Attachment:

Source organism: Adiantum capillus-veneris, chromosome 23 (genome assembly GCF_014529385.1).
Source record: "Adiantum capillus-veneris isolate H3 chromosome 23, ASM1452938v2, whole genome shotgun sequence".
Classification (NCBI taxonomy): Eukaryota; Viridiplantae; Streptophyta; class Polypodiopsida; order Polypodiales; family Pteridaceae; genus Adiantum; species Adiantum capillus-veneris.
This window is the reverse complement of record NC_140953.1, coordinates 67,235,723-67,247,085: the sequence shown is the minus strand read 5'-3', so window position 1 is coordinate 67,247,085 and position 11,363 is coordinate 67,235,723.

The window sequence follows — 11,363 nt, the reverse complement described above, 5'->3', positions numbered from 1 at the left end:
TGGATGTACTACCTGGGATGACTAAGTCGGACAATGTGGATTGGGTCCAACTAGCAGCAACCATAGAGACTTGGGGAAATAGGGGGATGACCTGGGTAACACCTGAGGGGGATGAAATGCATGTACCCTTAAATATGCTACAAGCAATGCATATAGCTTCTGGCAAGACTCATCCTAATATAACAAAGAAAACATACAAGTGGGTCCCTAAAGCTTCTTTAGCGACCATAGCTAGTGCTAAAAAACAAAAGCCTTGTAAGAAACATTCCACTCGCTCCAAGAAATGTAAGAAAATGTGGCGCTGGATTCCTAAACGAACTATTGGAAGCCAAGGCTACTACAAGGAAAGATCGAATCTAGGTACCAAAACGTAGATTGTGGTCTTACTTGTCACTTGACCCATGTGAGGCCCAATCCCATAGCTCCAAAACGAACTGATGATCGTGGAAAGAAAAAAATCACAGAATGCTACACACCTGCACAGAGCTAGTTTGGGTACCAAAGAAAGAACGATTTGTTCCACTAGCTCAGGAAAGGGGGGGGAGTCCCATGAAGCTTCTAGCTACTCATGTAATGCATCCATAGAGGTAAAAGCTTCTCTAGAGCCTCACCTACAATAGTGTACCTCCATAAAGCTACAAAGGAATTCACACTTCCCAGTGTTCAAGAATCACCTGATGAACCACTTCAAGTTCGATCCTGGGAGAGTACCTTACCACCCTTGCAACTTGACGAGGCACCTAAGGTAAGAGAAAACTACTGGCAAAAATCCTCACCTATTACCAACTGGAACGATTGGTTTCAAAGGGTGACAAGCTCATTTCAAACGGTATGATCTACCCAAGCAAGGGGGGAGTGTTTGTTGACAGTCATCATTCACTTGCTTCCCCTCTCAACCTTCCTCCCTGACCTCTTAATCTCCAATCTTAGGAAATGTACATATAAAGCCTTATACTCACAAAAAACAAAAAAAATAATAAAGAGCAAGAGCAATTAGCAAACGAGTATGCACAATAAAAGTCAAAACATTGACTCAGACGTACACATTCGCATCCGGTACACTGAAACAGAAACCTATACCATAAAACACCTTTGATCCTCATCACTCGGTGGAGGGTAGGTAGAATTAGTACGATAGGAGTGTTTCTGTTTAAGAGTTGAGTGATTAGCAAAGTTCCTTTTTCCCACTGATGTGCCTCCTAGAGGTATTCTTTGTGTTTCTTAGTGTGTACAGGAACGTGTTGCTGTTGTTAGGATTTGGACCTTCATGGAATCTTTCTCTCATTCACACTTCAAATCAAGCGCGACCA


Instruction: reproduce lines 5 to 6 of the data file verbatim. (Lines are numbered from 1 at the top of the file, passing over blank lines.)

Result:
The window sequence follows — 11,363 nt, the reverse complement described above, 5'->3', positions numbered from 1 at the left end:
TGGATGTACTACCTGGGATGACTAAGTCGGACAATGTGGATTGGGTCCAACTAGCAGCAACCATAGAGACTTGGGGAAATAGGGGGATGACCTGGGTAACACCTGAGGGGGATGAAATGCATGTACCCTTAAATATGCTACAAGCAATGCATATAGCTTCTGGCAAGACTCATCCTAATATAACAAAGAAAACATACAAGTGGGTCCCTAAAGCTTCTTTAGCGACCATAGCTAGTGCTAAAAAACAAAAGCCTTGTAAGAAACATTCCACTCGCTCCAAGAAATGTAAGAAAATGTGGCGCTGGATTCCTAAACGAACTATTGGAAGCCAAGGCTACTACAAGGAAAGATCGAATCTAGGTACCAAAACGTAGATTGTGGTCTTACTTGTCACTTGACCCATGTGAGGCCCAATCCCATAGCTCCAAAACGAACTGATGATCGTGGAAAGAAAAAAATCACAGAATGCTACACACCTGCACAGAGCTAGTTTGGGTACCAAAGAAAGAACGATTTGTTCCACTAGCTCAGGAAAGGGGGGGGAGTCCCATGAAGCTTCTAGCTACTCATGTAATGCATCCATAGAGGTAAAAGCTTCTCTAGAGCCTCACCTACAATAGTGTACCTCCATAAAGCTACAAAGGAATTCACACTTCCCAGTGTTCAAGAATCACCTGATGAACCACTTCAAGTTCGATCCTGGGAGAGTACCTTACCACCCTTGCAACTTGACGAGGCACCTAAGGTAAGAGAAAACTACTGGCAAAAATCCTCACCTATTACCAACTGGAACGATTGGTTTCAAAGGGTGACAAGCTCATTTCAAACGGTATGATCTACCCAAGCAAGGGGGGAGTGTTTGTTGACAGTCATCATTCACTTGCTTCCCCTCTCAACCTTCCTCCCTGACCTCTTAATCTCCAATCTTAGGAAATGTACATATAAAGCCTTATACTCACAAAAAACAAAAAAAATAATAAAGAGCAAGAGCAATTAGCAAACGAGTATGCACAATAAAAGTCAAAACATTGACTCAGACGTACACATTCGCATCCGGTACACTGAAACAGAAACCTATACCATAAAACACCTTTGATCCTCATCACTCGGTGGAGGGTAGGTAGAATTAGTACGATAGGAGTGTTTCTGTTTAAGAGTTGAGTGATTAGCAAAGTTCCTTTTTCCCACTGATGTGCCTCCTAGAGGTATTCTTTGTGTTTCTTAGTGTGTACAGGAACGTGTTGCTGTTGTTAGGATTTGGACCTTCATGGAATCTTTCTCTCATTCACACTTCAAATCAAGCGCGACCA